Water Of Life: Notes From SAS A-Squadron

By Paul Pinkerton
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Water Of Life: Notes From SAS A-Squadron

Paul Pinkerton
 
 
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Here’s a great article from Bob Podesta, who it’s fair to say know’s what he’s talking about when it comes to Survival and adventuring around the world.

Here at Outdoor Revival HQ we’re excited to be publishing another of Bob’s articles, watch out for more from Bob on Outdoor Revival

Even though Bob is based in the UK but the principles and tips are universal and valid no matter who you are or where you are.

 

Water Of Life

– Up to 60% of an adult human body is made up of water.
– The NHS recommends we drink 1.6 to 2 liters of fluid each day to stay healthy.
– Without water (fluids from one source or another) a human cannot survive more than 3-5 days.

Water is essential for survival.

A reliable means of sourcing water is therefore of vital importance. Here are some points that can help you locate and collect water:

  • Water always finds the lowest level so head for lower ground.
  • Lush vegetation is a good indicator of abundant water. But beware of wilted or dead plants as this could mean polluted water.
  • Animals and birds need water too so observe wildlife; e.g. listen for frogs croaking.
  • Be aware of the weather; if it rains be ready to collect as much as you can.
  • Dew can be a very reliable source of water. Mop up the moisture using an absorbent rag and when full wring out into a container.
  • Snow and ice can be melted. But do not put them straight into your mouth as you will waste your body heat/energy and they may be contaminated.
  • Look for pools of rainwater trapped in the hollows of rocks.

Don’t wait for a ‘survival situation’ to arise; every time you go for a walk look around you and think where you would be able to source water.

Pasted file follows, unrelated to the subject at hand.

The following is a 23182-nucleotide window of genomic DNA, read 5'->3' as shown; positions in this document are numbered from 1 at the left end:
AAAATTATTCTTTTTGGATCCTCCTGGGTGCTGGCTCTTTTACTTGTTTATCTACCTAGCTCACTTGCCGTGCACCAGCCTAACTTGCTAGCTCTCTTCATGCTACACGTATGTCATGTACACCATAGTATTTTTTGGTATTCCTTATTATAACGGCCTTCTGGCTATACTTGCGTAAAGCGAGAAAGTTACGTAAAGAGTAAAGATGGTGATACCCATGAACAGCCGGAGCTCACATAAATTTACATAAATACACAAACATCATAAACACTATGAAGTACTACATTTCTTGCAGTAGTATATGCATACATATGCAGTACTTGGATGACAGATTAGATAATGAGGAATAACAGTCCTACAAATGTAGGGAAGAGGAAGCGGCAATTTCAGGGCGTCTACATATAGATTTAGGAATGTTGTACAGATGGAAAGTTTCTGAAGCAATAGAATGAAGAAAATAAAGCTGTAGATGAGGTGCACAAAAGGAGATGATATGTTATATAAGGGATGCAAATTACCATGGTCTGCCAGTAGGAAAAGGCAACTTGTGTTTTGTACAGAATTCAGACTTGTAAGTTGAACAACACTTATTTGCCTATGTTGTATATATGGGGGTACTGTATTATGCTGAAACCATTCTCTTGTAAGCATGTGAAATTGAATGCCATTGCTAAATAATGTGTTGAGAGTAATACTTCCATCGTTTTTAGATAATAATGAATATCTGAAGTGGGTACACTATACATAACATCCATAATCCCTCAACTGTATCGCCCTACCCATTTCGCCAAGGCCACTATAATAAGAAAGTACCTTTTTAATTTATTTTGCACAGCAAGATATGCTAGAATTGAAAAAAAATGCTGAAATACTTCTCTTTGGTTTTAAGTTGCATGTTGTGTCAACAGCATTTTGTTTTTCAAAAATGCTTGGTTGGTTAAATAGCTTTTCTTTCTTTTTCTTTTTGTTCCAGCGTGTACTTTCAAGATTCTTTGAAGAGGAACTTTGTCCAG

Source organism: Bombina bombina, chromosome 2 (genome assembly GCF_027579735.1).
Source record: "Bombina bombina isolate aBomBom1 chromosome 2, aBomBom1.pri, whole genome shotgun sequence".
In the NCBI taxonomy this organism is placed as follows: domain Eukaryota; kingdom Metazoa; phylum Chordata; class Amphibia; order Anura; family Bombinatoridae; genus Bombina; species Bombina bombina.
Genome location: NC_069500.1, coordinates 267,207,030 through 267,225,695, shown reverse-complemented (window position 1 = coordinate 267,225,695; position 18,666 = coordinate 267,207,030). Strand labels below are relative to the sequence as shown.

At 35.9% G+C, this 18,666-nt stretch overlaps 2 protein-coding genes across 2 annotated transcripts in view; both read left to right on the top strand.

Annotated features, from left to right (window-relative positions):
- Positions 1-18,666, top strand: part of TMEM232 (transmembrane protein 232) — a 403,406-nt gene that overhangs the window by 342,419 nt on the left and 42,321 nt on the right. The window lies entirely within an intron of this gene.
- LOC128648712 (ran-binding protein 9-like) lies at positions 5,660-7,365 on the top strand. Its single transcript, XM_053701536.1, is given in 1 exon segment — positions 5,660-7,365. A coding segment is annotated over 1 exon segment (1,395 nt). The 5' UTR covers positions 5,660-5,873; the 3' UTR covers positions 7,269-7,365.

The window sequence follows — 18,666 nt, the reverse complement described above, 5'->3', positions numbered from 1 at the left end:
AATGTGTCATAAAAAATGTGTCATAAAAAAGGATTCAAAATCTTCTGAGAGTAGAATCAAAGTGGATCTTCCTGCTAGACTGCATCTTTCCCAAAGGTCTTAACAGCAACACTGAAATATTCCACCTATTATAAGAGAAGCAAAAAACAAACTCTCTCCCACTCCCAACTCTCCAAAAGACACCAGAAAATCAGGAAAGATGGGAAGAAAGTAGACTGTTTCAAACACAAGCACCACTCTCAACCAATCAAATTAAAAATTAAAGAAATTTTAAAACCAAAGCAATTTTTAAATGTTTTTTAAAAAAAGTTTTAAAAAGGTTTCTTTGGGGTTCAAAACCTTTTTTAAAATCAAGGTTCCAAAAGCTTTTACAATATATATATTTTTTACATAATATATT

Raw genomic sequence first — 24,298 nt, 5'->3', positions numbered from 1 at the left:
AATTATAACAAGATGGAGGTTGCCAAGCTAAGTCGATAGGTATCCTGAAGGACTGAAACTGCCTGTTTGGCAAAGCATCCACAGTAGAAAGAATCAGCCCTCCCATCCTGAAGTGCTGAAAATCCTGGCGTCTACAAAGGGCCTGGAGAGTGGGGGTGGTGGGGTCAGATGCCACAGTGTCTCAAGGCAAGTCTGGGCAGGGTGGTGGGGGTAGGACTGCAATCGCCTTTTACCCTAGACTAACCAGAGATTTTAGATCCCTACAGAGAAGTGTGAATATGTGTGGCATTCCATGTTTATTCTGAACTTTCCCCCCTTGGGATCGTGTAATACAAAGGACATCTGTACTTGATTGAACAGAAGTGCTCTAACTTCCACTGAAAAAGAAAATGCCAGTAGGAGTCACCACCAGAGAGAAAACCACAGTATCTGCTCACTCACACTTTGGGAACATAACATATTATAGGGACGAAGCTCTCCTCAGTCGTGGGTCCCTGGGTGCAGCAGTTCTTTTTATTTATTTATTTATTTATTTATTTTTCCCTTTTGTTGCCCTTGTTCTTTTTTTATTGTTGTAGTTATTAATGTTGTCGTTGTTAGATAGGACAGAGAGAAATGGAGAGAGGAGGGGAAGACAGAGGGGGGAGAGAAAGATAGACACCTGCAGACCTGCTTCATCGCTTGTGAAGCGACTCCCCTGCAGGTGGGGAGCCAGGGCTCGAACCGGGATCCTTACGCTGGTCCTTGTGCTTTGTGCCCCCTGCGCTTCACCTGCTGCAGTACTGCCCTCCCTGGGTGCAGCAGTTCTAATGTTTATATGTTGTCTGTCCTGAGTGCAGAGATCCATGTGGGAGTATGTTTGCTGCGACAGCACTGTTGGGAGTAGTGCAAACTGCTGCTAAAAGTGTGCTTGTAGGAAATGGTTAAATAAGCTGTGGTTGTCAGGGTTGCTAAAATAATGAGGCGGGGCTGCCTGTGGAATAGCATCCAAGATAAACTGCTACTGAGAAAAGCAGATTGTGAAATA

IMPORTANT: don’t be tempted to drink any water before first sterilising it. First, filter your water to remove particles of dirt. Any material with a dense weave can be used – the smaller the weave the better. Where possible add a layer of charcoal (not ash) to your filter. Finally, ALWAYS boil your water before drinking it.

All water must be boiled.

 

If you have been unsuccessful in finding water you can make a solar still. A solar still works on the principles of evaporation and condensation.

Here’s how to make one: –
Dig a hole, 2-4ft wide and a foot or so deep.
If available place vegetation in the hole. (Note: the still will work without the vegetation but will produce less water).

At this point, you can also pour seawater, urine or known contaminated water into the hole.
The evaporation/condensation process removes any contaminants and produces pure water – BUT to be safe continue to boil all your drinking water.

Place a container on the ground in the middle of the hole.
Stretch a plastic sheet across the hole.
Place a small stone weight in the middle of the sheet directly above your container and depress slightly to create a ‘V’ shape pointing down into the hole.

Seal all the edges of the sheeting with soil or rocks.
Wait. As the sun heats the air and ground the moisture under the sheet will begin to evaporate and then condense on the underside of the sheet. The now pure water will run down the inside of the sheet and collect in your container ready to drink.

Bob makes a solar still.

Until next time this is ‘A’ Squadron signing out.

Bob Podesta
‘A’ Squadron Ltd

If you want to know more about Bob and A-Squadron here’s a few links:

website www.a-sqn.com
facebook www.facebook.com/asquadron
twitter www.twitter.com/a_squadron

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